‘‘From what we saw, it was evident this surgery was not done by anyone with medical knowledge,’’ Galvan said. ‘‘There is no doctor or healer in the village, and it is highly doubtful that anyone would have been able to do this to her. If they had, it is such a small town, the word would have spread quickly, and we would have known. A whole village can’t lie. What would they have to gain?’’

    A diminutive woman who stands about 5-feet-2, Ramirez displayed the 6-inch knife she used to perform the operation.

    Ramirez believes that she operated on herself for about an hour before extricating her child and then fainting. When she regained consciousness, she wrapped a sweater around her bleeding abdomen and asked her 6-year-old son, Benito, to run for help. Several hours later, Cruz and a second health worker - whose combined medical knowledge was limited to handing out medicines - found Ramirez alert and lying beside her live baby.

    Cruz sewed her 7-inch incision together with a regular needle and thread. A professional C-section incision measures about 4 inches, Galvan said.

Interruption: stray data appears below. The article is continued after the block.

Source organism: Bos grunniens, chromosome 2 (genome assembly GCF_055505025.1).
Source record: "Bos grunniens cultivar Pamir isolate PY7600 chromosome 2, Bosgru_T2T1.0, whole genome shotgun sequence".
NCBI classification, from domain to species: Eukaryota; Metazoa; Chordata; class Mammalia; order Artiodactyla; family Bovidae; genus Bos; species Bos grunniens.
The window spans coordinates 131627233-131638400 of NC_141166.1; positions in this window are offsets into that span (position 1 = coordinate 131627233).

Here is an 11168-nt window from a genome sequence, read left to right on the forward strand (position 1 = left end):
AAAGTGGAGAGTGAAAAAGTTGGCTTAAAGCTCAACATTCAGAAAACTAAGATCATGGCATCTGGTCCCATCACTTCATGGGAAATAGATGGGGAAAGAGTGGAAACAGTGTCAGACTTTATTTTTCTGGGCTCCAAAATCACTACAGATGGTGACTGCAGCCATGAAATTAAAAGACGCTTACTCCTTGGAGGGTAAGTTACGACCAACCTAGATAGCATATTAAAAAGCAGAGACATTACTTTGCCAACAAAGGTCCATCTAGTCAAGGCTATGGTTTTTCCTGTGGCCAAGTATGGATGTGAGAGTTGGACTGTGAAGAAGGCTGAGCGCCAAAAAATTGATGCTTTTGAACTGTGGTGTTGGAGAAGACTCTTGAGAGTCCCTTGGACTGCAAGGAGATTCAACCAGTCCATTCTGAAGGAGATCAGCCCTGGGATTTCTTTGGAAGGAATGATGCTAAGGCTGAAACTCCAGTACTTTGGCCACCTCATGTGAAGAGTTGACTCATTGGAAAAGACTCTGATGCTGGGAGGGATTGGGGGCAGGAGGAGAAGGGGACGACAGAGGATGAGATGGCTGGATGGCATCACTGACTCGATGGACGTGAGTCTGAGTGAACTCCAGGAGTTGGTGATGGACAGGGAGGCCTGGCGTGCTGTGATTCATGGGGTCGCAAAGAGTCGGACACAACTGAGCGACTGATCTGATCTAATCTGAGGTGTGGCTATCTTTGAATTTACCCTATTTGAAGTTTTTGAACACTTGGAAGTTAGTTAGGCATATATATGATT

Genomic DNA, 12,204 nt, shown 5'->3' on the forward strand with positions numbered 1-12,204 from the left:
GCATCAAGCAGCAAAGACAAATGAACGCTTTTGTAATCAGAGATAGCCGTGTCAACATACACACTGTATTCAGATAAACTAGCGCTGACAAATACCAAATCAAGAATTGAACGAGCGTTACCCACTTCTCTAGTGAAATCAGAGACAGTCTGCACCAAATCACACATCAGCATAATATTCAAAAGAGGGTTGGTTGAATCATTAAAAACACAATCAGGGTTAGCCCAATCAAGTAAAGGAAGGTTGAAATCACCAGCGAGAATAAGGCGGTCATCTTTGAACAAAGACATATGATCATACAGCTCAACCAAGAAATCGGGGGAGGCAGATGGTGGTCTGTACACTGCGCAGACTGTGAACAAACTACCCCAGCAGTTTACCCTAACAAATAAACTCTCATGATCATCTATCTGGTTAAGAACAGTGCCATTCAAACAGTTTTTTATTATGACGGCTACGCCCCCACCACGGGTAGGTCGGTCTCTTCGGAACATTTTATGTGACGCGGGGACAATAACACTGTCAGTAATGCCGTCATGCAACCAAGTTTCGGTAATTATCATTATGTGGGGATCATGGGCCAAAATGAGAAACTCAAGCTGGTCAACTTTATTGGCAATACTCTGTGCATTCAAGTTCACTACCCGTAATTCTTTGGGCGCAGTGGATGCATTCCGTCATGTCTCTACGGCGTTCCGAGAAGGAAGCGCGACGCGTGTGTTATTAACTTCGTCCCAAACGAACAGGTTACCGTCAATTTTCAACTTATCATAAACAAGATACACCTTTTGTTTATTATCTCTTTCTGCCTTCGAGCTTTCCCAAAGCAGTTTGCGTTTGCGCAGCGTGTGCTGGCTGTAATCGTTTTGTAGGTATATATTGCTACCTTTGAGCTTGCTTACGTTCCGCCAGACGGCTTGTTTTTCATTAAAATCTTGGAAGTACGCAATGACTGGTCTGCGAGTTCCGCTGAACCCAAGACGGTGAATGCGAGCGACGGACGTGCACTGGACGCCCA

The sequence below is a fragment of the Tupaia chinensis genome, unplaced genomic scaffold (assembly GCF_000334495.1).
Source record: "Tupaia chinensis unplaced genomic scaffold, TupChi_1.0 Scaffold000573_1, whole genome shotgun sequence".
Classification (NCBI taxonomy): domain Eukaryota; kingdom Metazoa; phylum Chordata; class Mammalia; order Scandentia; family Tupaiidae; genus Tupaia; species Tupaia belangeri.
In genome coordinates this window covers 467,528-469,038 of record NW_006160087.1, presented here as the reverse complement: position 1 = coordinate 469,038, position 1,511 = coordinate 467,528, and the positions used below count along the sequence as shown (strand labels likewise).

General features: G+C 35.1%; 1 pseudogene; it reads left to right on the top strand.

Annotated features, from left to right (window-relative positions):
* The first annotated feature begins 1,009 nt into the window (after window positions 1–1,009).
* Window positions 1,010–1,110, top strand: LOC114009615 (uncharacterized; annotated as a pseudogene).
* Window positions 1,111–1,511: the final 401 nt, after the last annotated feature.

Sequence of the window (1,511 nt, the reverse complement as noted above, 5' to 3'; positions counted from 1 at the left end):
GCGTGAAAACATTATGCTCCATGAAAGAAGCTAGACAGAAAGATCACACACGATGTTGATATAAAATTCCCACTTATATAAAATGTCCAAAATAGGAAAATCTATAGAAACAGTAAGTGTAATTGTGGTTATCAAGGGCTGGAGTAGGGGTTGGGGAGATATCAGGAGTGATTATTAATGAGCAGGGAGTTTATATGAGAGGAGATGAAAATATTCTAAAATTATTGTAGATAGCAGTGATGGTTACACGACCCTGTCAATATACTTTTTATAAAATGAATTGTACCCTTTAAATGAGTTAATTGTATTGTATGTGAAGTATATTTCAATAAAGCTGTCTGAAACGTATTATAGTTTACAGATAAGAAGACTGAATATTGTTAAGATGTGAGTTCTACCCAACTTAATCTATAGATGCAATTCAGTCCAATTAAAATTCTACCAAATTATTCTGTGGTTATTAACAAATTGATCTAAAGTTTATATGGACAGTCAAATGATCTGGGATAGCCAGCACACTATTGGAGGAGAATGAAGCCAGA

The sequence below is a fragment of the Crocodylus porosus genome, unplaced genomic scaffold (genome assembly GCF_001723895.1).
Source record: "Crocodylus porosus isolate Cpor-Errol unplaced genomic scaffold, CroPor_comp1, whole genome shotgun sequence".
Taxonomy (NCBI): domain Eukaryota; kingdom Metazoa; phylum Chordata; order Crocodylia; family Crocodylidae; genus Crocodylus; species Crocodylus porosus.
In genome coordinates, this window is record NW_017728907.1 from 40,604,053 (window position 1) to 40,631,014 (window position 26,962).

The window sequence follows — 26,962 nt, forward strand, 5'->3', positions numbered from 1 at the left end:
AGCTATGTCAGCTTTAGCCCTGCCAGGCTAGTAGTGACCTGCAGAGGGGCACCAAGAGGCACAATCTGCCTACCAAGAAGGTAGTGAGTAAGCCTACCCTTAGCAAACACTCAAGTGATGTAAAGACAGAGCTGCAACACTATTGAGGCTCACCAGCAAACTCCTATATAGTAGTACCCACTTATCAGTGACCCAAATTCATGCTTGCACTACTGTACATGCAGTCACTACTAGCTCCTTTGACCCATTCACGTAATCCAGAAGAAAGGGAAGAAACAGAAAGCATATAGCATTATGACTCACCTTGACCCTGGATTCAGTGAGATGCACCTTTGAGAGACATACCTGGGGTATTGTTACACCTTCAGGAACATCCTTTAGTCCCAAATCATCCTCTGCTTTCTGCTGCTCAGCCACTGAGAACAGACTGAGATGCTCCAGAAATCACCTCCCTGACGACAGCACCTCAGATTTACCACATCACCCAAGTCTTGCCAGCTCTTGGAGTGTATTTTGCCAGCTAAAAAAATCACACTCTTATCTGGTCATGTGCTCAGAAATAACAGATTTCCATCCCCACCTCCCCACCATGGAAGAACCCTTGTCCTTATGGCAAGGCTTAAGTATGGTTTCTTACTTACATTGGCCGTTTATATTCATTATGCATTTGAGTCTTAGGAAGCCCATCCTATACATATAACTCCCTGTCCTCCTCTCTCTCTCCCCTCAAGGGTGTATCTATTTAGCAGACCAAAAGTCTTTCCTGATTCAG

The two men lifted mother and child onto a thin straw mat, lugged them up vertical rock-strewn horse paths to the town’s only road, and drove them to the clinic 2 hours away.

    Ramirez was given basic emergency medical attention before she was transferred with Orlando to the backs of two different pickup trucks.

    ‘‘When she arrived, she was conscious, with no signs of shock, perfectly fine,’’ Galvan said. ‘‘Considering what she had put her body through, she at least should have been unconscious from the blood loss and the pain.’’

    Ramirez left the hospital after four days, and today her scar is almost invisible.

    That she survived so much pain and developed no infections ‘‘may tell us that there are populations with an innate resistance so strong that they can tolerate what urban groups can’t,’’ Galvan said. ‘‘It is an incredible response of the human body.’’

    Ramirez, who had her tubes tied to prevent additional pregnancies, says she would never recommend her desperate action to other women.